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Transcending the Spin Cycle

TC's new AVP of External Affairs is looking to engage a range of stakeholders in meaningful dialogue
Jim Gardner has worked in some high-profile positions during his career--policy advisor to New Jersey Governor Christie Todd Whitman; editor at the Philadelphia Daily News; and, most recently, as special assistant to University of Pennsylvania President Amy Gutmann. But one of his more satisfying moments came nearly two decades ago as an editorial columnist for the Asbury Park Press. New Jersey's Governor at that time, Jim Florio, had just engineered the passage of a major education bill, and Gardner responded with a four-part editorial series devoted entirely to the new legislation.

"It prompted an avalanche of letters not only from educators and the general public, but also from the Governor, who responded point by point to his critics," recounts Gardner. "It illustrated for me my newspaper's potential for sparking constructive dialogue on issues that bear directly on our lives." 

Gardner, who joined Teachers College in July as Associate Vice President of External Affairs, intends to achieve similar results by representing the College's work to the press, policymakers, alumni and the broader public. 

"President Obama has said that our economic and societal health depends on education," Gardner says, "and great educational institutions such as TC have both the credibility and the responsibility to shed light on the enormously complex issues surrounding education to which there are no shortcuts or easy solutions." 

"To effectively engage the public, we have to present everything we do--our research in education, health and nutrition, our ideas for reforming and rethinking education, and our work with our friends and neighbors in Harlem and with institutions all over the world--in edgy, captivating and exciting ways," Gardner maintains.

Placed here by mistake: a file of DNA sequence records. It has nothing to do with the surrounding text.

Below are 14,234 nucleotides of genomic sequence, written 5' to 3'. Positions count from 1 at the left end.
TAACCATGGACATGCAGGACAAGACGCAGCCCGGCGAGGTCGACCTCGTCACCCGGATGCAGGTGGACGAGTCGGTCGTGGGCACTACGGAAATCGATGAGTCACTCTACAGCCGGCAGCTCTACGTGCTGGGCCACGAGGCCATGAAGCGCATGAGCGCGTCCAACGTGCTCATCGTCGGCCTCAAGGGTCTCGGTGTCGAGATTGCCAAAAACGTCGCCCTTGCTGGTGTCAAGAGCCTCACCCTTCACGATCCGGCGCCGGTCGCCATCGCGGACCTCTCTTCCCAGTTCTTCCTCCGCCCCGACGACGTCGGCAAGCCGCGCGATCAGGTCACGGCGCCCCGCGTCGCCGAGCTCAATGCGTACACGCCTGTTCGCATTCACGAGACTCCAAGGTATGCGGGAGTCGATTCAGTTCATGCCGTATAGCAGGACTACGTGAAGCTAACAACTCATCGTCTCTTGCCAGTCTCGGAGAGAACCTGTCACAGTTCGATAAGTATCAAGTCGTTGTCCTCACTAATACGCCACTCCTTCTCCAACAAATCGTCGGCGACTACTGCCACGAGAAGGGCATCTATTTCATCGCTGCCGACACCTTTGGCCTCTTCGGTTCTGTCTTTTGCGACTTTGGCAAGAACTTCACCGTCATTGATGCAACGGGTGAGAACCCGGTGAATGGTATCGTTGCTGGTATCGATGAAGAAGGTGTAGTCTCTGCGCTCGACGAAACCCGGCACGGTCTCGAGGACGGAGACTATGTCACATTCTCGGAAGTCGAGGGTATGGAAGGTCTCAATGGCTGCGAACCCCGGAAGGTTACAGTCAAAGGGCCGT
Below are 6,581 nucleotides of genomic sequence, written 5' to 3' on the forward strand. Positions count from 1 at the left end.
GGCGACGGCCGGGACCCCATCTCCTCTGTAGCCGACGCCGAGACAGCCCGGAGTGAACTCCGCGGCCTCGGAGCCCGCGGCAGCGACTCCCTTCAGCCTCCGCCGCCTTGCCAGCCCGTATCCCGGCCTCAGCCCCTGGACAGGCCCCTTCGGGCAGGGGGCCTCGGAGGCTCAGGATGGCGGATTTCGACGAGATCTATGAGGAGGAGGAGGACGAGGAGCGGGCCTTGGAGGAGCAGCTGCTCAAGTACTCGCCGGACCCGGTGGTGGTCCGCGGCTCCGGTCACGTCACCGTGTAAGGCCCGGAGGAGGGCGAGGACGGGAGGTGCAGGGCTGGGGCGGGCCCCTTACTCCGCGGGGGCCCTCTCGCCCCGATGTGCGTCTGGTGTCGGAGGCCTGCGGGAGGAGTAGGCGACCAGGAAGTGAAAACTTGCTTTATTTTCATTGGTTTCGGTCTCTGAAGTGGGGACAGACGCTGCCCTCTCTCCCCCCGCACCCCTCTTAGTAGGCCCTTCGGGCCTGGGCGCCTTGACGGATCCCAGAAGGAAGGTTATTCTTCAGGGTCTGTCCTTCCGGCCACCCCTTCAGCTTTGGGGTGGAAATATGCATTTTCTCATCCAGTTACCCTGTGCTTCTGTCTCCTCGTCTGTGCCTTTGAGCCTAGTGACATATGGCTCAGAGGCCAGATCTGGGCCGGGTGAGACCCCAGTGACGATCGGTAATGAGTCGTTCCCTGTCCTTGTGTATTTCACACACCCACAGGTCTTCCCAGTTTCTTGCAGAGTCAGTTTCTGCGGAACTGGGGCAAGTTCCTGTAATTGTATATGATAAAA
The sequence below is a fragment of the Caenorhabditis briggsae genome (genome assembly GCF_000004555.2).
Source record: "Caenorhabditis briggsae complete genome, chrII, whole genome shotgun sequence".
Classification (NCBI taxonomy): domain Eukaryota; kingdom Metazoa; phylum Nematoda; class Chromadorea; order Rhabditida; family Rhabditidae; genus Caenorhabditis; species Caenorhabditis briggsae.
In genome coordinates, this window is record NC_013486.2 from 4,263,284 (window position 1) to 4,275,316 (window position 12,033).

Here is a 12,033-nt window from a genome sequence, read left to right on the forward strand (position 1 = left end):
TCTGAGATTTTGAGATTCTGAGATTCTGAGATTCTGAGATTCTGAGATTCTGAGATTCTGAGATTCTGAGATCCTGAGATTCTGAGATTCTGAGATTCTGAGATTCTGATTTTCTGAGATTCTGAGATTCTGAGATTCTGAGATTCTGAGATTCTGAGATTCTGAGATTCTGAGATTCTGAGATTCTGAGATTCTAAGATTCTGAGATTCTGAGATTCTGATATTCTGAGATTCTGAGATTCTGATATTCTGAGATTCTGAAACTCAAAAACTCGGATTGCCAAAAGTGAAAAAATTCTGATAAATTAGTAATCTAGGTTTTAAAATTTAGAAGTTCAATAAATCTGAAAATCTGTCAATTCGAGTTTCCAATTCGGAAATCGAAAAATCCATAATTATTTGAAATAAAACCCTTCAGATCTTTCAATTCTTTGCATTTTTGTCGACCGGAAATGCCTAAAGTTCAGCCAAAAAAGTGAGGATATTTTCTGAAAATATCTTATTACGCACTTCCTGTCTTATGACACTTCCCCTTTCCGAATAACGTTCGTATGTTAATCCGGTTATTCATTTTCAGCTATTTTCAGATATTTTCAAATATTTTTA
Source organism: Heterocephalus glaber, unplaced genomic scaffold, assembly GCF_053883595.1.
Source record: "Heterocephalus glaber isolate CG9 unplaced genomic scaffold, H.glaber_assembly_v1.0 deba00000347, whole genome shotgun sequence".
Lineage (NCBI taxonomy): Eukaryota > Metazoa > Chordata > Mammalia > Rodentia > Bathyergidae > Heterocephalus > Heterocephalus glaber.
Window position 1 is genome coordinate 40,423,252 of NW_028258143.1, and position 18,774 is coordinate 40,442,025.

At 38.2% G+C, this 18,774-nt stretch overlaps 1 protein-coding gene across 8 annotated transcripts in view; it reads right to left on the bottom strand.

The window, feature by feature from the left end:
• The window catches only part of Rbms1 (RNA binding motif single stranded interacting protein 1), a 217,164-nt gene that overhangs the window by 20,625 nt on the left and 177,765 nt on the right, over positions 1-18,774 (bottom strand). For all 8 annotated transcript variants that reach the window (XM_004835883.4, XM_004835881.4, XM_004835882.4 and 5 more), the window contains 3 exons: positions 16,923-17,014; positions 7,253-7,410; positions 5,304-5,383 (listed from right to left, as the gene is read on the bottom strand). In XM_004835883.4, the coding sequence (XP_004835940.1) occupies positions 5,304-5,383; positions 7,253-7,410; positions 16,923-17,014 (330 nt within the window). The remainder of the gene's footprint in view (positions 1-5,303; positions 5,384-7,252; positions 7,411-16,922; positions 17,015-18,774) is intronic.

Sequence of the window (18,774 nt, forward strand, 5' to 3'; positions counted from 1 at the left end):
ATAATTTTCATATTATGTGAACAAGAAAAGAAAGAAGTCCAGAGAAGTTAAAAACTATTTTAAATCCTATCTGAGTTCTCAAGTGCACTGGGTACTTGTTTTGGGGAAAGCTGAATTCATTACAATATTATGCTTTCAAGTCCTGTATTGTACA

Gardner describes himself as "a passionate believer in higher education" and its critical role "preparing future leaders and professionals while serving as the conscience of the nation and of society." He came to Teachers College, he says, because, "When it comes to transforming education across the lifespan, TC is where the action is. This is a place with brilliant people, led by a brilliant, innovative president with a vision for charting and strengthening the essential connections linking educational theory with policy and practice. 

"When you contemplate TC's interdisciplinary breadth, the depth of its various programs, and its influence and impact in New York City, you're talking about an institution that is ideally poised to be the transformational agent in our society," he says.

In his new role, Gardner, who earned his undergraduate degree from the School of Foreign Service at Georgetown University and spent some time working toward a master's degree in English and Comparative Literature at Columbia, will lead the full range of external relations and communications for TC. 

"We are so fortunate to have a creative communications professional of Jim's stature and experience join our TC team to help position the College for our upcoming fundraising campaign and 125th anniversary," said Suzanne Murphy, Vice President for Development and External Affairs. "On a personal note, Jim is a warm, witty conversationalist who looks forward to getting to know the people of Teachers College. He'll be a great TC citizen." 

"If you've never set foot here, you know something of our storied history," Gardner says. "But there's a lot we can do to reinforce that TC is on the cutting edge right now. How we present ourselves to friends, alumni and other constituents is very important, because the trust they place in us isn't a given--we have to keep earning it. And to do that we have to articulate why a healthy, vibrant TC is essential to the country's future-'"and to the world." 

Published Wednesday, Sep. 1, 2010